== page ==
Sonny and Girly appear to be in their late teens, but they still dress in school uniforms, sleep in large converted cribs in a child’s nursery that is stocked with toys, and engage in conversation better suited for kids in elementary school.
Sadly, over the years, I have heard complaints from people I know regarding how much they dislike going to the homes of their relatives during the holidays. The answers I usually receive when I ask why are as follows: My family is so dysfunctional. My family serves as a source of embarrassment to me. Certain members of my family can’t help but fight as soon as they get in the same room. Well, for those who’ve told me those sorts of things over the years they should be thankful that at least their family is nothing like the one portrayed in British cinematographer and director Freddie Francis’s (Tales From The Crypt) gem “Mumsy, Nanny, Sonny & Girly,” A.K.A. Girly.
Released on February 12, 1970, the 102 minute film written by Brian Comport does not fall into one thematic category, but instead treats the viewer to an interesting movie which adeptly blends elements of social commentary, horror, and dark comedy. From the outset it is never established what, if any, familial relationship Mumsy, Ursula Howells, (The Many Wives of Patrick) has to Sonny, Howard Trevor, (ITV Playhouse) and Girly, Vanessa Howard, (What Became of Jack and Jill). Nor do we learn how, when, or why the Nanny, Pat Heywood, (Wish You Were Here) became employed by the wonton, well-to-do, pseudo family, but then again this particular piece of cinema is far from conventional. It has no interest in explaining the characters’ back stories, the lack of a father figure, or, most importantly, the motivations behind the depraved games that are played with the men Sonny and Girly lure back to the secluded decaying country manor house they live in.
Sonny and Girly are tasked with finding new “friends,” as the entire family refers to them, to engage in the criminal quartet’s games; unsuspecting victims are typically found at the public park. Having grown tired of the typical drunks and homeless people that are brought back to the house, Mumsy instructs Sonny and Girly to seek out the latest “friend” elsewhere. They do so, and come across Michael Bryant, (The Ruling Class) simply known during the movie as “new friend,” coming out of a party with his girlfriend, Imogen Hassall (Carry on Loving). At first angered when approached by Sonny, “new friend” quickly changes his mind when he spots Girly sitting in the backseat of his car. After engaging in some silly playground type antics, Sonny’s actions lead to the killing of “new friend’s,” girlfriend and due to his intoxication “new friend” is horrified because he believes that he accidentally killed her. Having little recourse, but to join Sonny and Girly at their home, “new friend” flees with them, and that’s where the games really begin, but not the type the household is used to. At first “new friend” is willing to suffer through the jokes and other indignities that come with being a guest of the household, but his complacency doesn’t last forever. I’ll leave it at that, so I don’t ruin what happens during the rest of the film, for those of you who hate spoilers.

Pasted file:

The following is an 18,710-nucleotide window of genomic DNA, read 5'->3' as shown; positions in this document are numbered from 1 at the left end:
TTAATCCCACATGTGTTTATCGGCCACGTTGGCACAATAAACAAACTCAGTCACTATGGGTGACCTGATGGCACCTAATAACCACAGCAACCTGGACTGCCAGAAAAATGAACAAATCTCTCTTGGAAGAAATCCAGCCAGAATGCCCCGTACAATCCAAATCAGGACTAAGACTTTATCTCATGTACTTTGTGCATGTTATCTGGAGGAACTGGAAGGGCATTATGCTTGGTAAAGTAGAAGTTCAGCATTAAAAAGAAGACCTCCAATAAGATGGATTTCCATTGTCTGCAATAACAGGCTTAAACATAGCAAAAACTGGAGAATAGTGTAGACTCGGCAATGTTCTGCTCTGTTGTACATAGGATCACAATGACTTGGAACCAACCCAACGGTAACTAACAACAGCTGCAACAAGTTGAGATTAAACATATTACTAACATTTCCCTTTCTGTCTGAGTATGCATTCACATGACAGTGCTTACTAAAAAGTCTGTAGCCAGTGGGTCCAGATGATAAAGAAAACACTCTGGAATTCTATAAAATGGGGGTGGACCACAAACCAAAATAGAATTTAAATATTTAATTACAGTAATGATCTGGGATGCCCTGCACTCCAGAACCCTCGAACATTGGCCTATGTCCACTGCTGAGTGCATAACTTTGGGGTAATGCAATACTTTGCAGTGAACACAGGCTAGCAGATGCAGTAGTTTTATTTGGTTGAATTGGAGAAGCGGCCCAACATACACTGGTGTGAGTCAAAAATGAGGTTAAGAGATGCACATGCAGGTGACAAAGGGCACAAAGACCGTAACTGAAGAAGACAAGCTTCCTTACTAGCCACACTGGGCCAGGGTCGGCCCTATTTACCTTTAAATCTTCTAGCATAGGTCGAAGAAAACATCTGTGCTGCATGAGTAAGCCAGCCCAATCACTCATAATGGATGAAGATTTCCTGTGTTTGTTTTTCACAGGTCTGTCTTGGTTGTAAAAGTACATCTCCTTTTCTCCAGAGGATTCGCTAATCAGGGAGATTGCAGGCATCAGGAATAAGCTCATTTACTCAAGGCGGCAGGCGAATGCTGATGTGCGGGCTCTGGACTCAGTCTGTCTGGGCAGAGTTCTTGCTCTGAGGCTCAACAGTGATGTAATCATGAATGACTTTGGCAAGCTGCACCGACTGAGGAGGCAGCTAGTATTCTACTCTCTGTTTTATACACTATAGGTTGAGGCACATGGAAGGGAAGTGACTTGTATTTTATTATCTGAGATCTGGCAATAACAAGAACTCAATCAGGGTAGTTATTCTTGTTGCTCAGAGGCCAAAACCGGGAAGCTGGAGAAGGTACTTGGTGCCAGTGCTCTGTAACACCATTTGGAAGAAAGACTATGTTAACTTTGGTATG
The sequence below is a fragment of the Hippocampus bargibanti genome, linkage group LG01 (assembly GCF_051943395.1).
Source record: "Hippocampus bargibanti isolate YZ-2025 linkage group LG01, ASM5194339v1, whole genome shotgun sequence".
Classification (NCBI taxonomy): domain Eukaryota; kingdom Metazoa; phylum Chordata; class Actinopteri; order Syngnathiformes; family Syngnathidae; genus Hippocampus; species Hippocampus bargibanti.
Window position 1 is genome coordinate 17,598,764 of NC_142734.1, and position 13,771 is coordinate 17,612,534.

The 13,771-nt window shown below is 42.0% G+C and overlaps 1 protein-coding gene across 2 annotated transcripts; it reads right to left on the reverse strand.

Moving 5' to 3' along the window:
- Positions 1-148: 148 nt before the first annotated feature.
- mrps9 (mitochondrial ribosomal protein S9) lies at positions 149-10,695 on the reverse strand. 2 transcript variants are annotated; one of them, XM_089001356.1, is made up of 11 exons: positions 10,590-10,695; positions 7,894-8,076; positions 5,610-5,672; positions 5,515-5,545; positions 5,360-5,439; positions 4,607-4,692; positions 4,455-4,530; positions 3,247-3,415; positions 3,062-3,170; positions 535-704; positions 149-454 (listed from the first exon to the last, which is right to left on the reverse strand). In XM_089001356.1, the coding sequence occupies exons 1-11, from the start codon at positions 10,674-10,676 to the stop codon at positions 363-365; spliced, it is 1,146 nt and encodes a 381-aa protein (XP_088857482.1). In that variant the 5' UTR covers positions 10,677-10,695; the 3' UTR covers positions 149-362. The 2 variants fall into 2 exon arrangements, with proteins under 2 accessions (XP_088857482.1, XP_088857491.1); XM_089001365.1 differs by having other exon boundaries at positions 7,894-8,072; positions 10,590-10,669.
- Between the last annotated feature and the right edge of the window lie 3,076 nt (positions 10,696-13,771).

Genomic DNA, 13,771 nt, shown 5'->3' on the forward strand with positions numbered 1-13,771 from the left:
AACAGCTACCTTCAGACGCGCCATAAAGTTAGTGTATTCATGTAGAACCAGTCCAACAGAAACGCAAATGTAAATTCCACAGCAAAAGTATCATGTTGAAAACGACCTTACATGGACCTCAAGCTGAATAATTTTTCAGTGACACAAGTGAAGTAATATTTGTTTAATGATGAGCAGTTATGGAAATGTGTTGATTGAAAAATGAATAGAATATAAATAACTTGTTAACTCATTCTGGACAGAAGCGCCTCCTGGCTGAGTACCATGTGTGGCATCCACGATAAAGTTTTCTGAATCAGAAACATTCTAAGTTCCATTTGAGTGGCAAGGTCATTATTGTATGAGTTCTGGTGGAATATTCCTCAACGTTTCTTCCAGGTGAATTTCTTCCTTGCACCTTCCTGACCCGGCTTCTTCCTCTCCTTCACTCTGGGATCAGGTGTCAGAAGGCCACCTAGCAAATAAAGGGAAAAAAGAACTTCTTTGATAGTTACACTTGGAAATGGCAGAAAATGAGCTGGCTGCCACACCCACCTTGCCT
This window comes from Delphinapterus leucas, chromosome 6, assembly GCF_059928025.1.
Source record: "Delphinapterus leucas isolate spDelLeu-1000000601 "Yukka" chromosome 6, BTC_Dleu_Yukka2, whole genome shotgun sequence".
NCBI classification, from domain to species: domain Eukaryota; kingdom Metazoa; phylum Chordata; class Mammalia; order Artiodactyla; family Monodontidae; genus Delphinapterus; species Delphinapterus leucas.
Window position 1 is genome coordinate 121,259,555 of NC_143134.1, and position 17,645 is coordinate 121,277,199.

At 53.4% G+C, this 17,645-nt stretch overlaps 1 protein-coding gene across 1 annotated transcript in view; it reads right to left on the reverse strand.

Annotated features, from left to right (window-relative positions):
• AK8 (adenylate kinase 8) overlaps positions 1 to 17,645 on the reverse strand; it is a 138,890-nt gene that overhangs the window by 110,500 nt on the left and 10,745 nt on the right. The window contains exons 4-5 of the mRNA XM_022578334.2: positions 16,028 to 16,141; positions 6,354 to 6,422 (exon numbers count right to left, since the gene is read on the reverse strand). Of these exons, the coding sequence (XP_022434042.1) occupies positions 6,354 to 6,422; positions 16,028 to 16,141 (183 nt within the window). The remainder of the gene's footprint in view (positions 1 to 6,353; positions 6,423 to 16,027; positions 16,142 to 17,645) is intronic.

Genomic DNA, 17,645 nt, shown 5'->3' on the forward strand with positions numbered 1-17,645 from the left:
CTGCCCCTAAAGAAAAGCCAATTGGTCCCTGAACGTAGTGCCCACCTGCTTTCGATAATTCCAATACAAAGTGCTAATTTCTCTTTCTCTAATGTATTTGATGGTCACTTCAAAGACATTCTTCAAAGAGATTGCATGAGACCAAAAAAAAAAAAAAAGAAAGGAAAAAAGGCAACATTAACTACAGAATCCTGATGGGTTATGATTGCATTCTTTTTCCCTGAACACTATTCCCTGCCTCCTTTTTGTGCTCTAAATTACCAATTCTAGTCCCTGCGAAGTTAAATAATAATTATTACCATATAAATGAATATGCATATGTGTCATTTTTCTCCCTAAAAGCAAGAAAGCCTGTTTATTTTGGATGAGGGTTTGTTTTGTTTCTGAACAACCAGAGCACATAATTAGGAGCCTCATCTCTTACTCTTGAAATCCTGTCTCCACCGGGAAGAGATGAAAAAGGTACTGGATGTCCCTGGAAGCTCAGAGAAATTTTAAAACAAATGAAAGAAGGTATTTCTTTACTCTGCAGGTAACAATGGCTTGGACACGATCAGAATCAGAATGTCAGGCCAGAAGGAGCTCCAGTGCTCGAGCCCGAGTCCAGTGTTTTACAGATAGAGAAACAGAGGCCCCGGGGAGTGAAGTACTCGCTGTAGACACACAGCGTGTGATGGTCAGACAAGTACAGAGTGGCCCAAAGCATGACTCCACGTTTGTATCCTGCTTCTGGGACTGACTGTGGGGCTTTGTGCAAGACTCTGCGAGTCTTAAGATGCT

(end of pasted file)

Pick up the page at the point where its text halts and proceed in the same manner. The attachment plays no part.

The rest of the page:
The acting for the entire cast is notable, but it is Vanessa Howard, who was used to market the movie to American audiences, who stands out. She portrays Girly in a manner which reminds me of Sue Lyon’s (The Night of the Iguana) role in director Stanley Kubrick’s 1962 film Lolita, based on the novel by Vladimir Nabokov. Howard injects into the part a mixture of school girl innocence combined with a Lolita like essence of flirtatious sexuality, all the while allowing the viewer to see the madness that is festering within her ready to erupt.
The film did not garner great success upon its initial release. For many years it was thought that there were no complete prints available for hardcore cinephiles who were obsessed with seeing it. Several years back at a Freddie Francis film festival, the organizers couldn’t even find a bootleg VHS copy to show to those hungry to see the quirky film they had always heard about. No one has that trouble these days, thanks to the release of the DVD in March of 2010.
The transfer, for the most part, is sharp and contains a good contrast, with only occasional blemishes or changes in color tone. The dialogue heard on the mono audio soundtrack is clear and crisp. The disc contains numerous extras such as theatrical trailers – both in English and Spanish – a commentary by screenwriter Brian Comport, and a television spot. I recommend this film for those of you who love both off-beat cinema and films that contain horror that is more implied than actually shown on screen.